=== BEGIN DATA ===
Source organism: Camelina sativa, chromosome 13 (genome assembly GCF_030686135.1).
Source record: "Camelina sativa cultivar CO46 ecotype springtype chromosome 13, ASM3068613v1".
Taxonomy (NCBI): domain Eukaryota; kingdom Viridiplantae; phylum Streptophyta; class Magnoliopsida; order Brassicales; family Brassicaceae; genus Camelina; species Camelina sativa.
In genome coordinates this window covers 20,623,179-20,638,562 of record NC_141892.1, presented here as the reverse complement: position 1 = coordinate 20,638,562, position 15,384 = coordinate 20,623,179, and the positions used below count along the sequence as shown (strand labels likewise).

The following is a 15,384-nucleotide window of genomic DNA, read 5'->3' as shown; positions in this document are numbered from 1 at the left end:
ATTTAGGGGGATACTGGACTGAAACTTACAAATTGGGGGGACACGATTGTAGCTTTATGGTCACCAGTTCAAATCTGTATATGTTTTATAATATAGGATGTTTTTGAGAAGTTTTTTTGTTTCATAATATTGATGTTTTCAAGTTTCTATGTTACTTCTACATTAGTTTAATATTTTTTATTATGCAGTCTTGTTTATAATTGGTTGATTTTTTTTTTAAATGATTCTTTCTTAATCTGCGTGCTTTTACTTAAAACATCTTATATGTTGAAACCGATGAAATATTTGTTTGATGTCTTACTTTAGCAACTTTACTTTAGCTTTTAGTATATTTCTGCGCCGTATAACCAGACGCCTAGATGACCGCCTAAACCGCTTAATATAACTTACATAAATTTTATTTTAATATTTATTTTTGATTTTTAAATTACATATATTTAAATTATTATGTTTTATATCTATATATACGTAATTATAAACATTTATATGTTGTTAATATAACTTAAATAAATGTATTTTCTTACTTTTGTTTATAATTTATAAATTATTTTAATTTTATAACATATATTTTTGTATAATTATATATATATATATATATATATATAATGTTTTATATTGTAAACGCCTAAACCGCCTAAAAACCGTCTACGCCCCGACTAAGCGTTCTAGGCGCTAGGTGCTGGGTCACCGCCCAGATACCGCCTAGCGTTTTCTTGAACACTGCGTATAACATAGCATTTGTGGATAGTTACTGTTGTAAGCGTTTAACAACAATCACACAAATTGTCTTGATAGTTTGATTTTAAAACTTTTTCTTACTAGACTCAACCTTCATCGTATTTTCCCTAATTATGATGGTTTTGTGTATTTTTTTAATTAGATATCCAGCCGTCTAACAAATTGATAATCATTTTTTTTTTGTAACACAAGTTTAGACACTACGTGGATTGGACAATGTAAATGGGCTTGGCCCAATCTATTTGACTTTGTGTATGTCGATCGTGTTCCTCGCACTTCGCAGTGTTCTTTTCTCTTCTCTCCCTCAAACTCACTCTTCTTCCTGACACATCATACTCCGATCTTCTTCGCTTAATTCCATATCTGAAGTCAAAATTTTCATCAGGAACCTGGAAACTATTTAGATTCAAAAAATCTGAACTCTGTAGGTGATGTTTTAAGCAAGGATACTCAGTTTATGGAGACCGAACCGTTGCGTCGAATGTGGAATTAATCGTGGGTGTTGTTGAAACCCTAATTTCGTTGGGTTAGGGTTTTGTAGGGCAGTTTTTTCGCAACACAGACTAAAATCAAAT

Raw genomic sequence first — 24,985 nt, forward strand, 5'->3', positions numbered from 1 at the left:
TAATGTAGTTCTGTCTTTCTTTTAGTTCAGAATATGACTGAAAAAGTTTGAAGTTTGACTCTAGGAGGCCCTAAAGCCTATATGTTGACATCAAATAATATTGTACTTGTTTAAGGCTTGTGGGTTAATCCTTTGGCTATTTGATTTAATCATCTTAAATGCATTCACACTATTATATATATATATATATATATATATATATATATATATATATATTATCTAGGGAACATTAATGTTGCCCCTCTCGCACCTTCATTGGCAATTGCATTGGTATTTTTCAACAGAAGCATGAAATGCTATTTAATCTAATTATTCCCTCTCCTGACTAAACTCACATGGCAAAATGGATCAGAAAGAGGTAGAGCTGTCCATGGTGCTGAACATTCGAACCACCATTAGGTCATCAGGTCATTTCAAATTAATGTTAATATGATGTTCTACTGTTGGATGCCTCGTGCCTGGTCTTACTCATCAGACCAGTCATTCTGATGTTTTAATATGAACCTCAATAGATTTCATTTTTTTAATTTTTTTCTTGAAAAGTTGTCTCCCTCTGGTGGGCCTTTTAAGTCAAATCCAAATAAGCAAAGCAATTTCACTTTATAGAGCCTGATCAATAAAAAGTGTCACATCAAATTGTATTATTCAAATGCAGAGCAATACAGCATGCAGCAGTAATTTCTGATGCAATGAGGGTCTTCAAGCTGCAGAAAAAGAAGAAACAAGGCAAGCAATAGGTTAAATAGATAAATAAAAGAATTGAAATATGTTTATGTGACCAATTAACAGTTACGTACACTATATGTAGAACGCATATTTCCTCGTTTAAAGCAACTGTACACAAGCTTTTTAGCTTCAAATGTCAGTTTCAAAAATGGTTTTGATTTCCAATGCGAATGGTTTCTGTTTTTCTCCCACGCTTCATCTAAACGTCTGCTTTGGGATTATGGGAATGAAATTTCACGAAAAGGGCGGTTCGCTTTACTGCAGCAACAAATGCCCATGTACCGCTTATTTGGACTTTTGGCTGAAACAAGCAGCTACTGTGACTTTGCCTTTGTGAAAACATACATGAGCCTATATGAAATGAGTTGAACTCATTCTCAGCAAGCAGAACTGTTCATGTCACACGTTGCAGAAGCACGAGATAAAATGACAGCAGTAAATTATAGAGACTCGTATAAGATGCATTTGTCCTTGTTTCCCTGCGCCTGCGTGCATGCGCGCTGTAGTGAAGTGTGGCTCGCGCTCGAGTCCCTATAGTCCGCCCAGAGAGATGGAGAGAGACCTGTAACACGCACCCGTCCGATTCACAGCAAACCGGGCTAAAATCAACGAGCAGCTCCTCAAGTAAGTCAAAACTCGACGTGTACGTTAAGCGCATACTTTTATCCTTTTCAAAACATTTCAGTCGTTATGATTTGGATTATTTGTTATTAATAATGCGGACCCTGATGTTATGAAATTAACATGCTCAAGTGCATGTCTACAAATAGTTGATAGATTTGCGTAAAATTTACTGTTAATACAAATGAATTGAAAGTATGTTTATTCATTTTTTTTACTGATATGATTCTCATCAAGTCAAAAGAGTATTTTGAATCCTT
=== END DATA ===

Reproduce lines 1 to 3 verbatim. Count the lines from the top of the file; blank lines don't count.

Source organism: Camelina sativa, chromosome 13 (genome assembly GCF_030686135.1).
Source record: "Camelina sativa cultivar CO46 ecotype springtype chromosome 13, ASM3068613v1".
Taxonomy (NCBI): domain Eukaryota; kingdom Viridiplantae; phylum Streptophyta; class Magnoliopsida; order Brassicales; family Brassicaceae; genus Camelina; species Camelina sativa.